After that, this replacement Observable will be subscribed to, and its values will be used instead of the errored out input Observable.


The throwError operation in RxJS is used to generate an Observable that emits an error notification and no element when an error occurs. throwError can be used in a mergeMap, switchMap, or other Observable composition. 

throwError was created in RxJS 6, and we must use it instead of Observable. With the integration of RxJS 6 in Angular 6, we can use throwError to return an Observable instance with an error message. We use catchError, which is returned by throwError, to catch errors.

Angular wraps the error in a httpErrorResponse Object before throwing it back whenever it occurs in an HTTP operation. Either in our component class, the data service class, or globally, we catch the httpErrorResponse. The Angular HTTP Interceptor is used to handle global HTTP errors.

Our application and the backend are separated by the Angular HTTP interceptors. The interceptor intercepts a request made by the application before it is transmitted to the backend. We will gain access to request headers and bodies by intercepting requests. This allows us to modify the request before it is sent to the server.

Below is a screenshot of an error on the console if the server is unreachable:


How to Unsubscribe from RxJS Observables Returned from HttpClient Methods Using takeUntil() Operator When Requests Are Cancelled.

To avoid memory leaks, we should unsubscribe from any subscribed RxJS Observables in our Angular components explicitly. However, in the case of HttpClient, Angular handles this automatically by unsubscribing after the HTTP response is received. But, there are times when we need to manually unsubscribe, such as when users are ready to leave the component, and we need to cancel pending requests. To unsubscribe from the Observable, we can simply call the unsubscribe() method from the Subscription object returned by the subscribe() method in the ngOnDestroy() life-cycle method of the component.

How to Retry Failed HTTP Requests Using the RxJS retry() Operator

In many cases, errors are just transient and are caused by bad network circumstances, so simply trying again can solve the problem. For example, network outages are common on mobile devices, so if the user tries again, they may get a successful response. Instead of allowing customers to retry on their own, let's look at how to do it automatically in our sample app.

Several retry operators are available in the RxJS library. The retry() operator is one of them, and it allows us to automatically re-subscribe to an RxJS Observable a set number of times. Re-subscribing to an Observable provided by a HttpClient method causes the HTTP request to be resent to the server, eliminating the need for users to repeat the process or reload the application.

How to Deploy Angular App to Firebase Using Angular CLI 8.3+

We have finished developing our Angular application and are ready to upload it to a hosting service and show it off to the rest of the world! However, we believe that there is still a lot of work to be done in order to host the application. Fortunately for us, thanks to the newest 8.3+ version of Angular CLI, which brought a new command to the Angular developer arsenal, similar to the ng add command introduced in Angular 7, this is no longer the case.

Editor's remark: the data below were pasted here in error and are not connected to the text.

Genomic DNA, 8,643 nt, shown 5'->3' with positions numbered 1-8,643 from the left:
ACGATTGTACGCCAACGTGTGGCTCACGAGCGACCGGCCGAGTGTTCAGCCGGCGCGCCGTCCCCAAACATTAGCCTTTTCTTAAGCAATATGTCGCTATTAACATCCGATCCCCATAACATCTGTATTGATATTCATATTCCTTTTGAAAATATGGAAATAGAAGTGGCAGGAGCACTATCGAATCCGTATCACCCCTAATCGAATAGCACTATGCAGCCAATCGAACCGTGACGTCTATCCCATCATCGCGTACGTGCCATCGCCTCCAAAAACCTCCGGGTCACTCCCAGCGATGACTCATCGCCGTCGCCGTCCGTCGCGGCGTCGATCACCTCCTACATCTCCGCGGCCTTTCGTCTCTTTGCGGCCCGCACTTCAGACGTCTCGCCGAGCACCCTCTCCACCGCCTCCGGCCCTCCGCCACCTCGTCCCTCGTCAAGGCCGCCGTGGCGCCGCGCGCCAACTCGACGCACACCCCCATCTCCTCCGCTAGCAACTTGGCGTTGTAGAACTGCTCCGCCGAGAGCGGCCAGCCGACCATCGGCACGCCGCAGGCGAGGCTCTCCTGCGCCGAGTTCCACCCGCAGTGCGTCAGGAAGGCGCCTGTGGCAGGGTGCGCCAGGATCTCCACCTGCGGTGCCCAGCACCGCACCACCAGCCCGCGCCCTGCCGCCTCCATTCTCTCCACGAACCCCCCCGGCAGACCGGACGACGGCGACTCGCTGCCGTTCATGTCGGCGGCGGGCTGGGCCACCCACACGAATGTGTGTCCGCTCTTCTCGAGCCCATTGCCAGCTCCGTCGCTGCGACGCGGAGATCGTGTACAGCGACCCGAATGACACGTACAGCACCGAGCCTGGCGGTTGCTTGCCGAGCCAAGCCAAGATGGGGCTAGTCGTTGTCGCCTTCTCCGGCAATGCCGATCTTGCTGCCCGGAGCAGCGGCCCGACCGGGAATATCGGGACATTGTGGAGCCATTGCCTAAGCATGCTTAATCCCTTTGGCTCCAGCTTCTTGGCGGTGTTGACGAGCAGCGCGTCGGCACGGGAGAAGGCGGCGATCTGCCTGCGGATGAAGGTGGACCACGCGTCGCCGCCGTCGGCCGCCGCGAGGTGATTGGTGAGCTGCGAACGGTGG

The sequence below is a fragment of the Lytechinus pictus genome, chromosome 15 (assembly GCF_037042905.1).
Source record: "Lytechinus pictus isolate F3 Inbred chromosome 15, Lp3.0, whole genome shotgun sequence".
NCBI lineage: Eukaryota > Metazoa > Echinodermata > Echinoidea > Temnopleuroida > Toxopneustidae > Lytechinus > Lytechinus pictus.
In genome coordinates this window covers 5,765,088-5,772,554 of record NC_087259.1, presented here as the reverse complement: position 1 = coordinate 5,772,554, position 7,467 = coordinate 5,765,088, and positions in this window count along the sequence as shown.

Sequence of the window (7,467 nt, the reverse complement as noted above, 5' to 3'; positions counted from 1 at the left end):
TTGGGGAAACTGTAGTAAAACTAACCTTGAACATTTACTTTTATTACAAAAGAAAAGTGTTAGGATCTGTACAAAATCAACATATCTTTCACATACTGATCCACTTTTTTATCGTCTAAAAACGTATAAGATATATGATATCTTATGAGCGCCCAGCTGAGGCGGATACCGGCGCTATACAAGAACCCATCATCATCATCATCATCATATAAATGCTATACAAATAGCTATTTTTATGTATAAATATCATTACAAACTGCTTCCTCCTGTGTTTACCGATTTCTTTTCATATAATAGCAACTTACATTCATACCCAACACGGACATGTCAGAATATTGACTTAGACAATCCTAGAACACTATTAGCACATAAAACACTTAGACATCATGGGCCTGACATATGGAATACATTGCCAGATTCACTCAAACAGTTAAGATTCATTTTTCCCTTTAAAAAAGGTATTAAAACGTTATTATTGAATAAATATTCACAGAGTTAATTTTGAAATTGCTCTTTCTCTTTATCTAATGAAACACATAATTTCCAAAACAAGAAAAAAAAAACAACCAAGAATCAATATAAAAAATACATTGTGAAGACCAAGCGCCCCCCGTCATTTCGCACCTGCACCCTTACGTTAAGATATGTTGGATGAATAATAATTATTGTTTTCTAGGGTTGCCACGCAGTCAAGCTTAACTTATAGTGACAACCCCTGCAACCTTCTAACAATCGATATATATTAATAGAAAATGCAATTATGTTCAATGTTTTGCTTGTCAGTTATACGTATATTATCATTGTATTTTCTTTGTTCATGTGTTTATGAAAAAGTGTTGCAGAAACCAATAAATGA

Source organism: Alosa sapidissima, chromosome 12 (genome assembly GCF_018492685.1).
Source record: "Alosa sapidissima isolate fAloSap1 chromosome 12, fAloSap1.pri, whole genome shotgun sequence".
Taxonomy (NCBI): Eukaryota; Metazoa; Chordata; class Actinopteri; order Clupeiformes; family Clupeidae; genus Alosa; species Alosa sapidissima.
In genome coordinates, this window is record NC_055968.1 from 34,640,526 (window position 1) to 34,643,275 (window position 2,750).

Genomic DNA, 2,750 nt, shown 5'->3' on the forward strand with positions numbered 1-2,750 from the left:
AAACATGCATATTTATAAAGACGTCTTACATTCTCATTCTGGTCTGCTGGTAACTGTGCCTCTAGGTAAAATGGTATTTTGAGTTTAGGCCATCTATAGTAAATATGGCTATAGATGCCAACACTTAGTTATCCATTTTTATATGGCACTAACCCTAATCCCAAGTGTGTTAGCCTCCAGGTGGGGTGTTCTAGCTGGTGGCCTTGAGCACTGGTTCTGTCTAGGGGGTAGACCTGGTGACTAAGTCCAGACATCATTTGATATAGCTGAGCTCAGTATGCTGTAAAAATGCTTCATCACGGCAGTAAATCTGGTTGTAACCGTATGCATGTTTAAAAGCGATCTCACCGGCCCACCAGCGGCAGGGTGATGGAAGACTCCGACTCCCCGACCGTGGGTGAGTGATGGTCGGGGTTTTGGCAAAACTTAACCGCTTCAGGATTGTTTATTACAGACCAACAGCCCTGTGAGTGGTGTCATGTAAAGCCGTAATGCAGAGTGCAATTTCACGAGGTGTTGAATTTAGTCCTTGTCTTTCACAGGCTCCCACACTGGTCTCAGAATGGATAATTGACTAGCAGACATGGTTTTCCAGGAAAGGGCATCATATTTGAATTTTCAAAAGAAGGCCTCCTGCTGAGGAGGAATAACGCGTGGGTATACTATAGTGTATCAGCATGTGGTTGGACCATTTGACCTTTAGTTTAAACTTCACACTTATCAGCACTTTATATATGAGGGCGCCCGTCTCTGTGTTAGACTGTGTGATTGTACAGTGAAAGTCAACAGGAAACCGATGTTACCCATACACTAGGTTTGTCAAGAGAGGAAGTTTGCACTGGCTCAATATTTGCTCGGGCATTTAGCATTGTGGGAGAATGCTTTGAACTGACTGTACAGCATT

The command is ng deploy, and it allows us to deploy our Angular application using Angular CLI from the command line. The command does not work out of the box since it requires the use of the ng add command to install a CLI builder that provides our project with the required deployment capability to work with a certain hosting provider. 

Step 1 - Setting Up Your Firebase Account and Creating a Project

Create a Firebase account and a project as the initial step. To create a Firebase account, go to the Getting Started page and follow the on-screen instructions. We’ll need to build a project on Firebase's dashboard after we've created a Firebase account. To start a new project, simply click the Add project button. A popup will appear, prompting us to input some project details. Click the CREATE PROJECT button after giving our project a name. That concludes the procedure. We've established a Firebase account and project successfully. Let's return to the Angular project for a moment.

Step 2 - Adding Firebase Deployment Capability to Your Angular Project

The first step is to go to our Angular project and add the target hosting provider's deployment capability. In our case we are going to deploy our project with the help of firebase.

$ ng add @angular/fire

This will add the Firebase deployment capability to your project.



Step 3 - Providing Authorization Code to Firebase CLI

The CLI will prompt us to paste our authorization code here:****, then open our default web browser and ask us to grant Firebase CLI access to our Firebase account:

Step 4 - Selecting a Firebase Project

After that, we'll be asked to choose a project: (To search, use the arrow keys or type.) We should have previously created a Firebase project. The CLI will generate and update the firebase.json and.firebaserc files, as well as the angular.json file.

Step 5 - Building and Deploying Your Angular Project to Firebase

Finally, you can deploy your application to Firebase, using the following command:

$ ng deploy


To summarize, we've shown how to set up HttpClient and send HTTP GET requests with parameters using the HttpClient through example, how to handle HTTP errors with the RxJS throwError() and catchError() operators, unsubscribe from RxJS Observables for cancelled HTTP requests with the takeUntil() operator, and retry failed requests with the retry() operator, and finally how to deploy our app to Firebase hosting with the latest ng deploy feature available from Angular 8.3+. We hope that this article was able to give you a thorough knowledge of Angular 12 and its use in modern era, and how we can use it our software development projects.